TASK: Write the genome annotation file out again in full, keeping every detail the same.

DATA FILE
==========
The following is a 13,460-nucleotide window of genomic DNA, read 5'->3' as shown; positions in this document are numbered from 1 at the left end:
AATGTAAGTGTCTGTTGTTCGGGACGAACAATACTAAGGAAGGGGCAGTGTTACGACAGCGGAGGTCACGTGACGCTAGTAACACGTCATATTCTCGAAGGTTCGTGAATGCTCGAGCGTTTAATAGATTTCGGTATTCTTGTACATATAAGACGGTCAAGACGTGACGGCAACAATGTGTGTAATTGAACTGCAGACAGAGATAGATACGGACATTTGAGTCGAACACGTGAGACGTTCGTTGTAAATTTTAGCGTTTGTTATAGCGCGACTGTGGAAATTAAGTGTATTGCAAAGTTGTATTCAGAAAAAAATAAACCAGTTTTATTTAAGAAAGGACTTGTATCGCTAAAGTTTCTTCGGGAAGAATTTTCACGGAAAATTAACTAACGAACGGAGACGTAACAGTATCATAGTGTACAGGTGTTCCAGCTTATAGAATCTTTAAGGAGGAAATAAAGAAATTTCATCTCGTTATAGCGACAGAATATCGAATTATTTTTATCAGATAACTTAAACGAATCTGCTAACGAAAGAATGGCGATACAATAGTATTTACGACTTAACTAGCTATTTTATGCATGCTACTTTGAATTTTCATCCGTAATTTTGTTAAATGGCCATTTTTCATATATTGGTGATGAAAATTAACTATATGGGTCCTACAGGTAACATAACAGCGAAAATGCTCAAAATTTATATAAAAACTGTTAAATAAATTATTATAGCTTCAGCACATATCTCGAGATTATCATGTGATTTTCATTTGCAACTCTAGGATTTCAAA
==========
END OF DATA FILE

The following is a 13,460-nucleotide window of genomic DNA, read 5'->3' as shown; positions in this document are numbered from 1 at the left end:
AATGTAAGTGTCTGTTGTTCGGGACGAACAATACTAAGGAAGGGGCAGTGTTACGACAGCGGAGGTCACGTGACGCTAGTAACACGTCATATTCTCGAAGGTTCGTGAATGCTCGAGCGTTTAATAGATTTCGGTATTCTTGTACATATAAGACGGTCAAGACGTGACGGCAACAATGTGTGTAATTGAACTGCAGACAGAGATAGATACGGACATTTGAGTCGAACACGTGAGACGTTCGTTGTAAATTTTAGCGTTTGTTATAGCGCGACTGTGGAAATTAAGTGTATTGCAAAGTTGTATTCAGAAAAAAATAAACCAGTTTTATTTAAGAAAGGACTTGTATCGCTAAAGTTTCTTCGGGAAGAATTTTCACGGAAAATTAACTAACGAACGGAGACGTAACAGTATCATAGTGTACAGGTGTTCCAGCTTATAGAATCTTTAAGGAGGAAATAAAGAAATTTCATCTCGTTATAGCGACAGAATATCGAATTATTTTTATCAGATAACTTAAACGAATCTGCTAACGAAAGAATGGCGATACAATAGTATTTACGACTTAACTAGCTATTTTATGCATGCTACTTTGAATTTTCATCCGTAATTTTGTTAAATGGCCATTTTTCATATATTGGTGATGAAAATTAACTATATGGGTCCTACAGGTAACATAACAGCGAAAATGCTCAAAATTTATATAAAAACTGTTAAATAAATTATTATAGCTTCAGCACATATCTCGAGATTATCATGTGATTTTCATTTGCAACTCTAGGATTTCAAA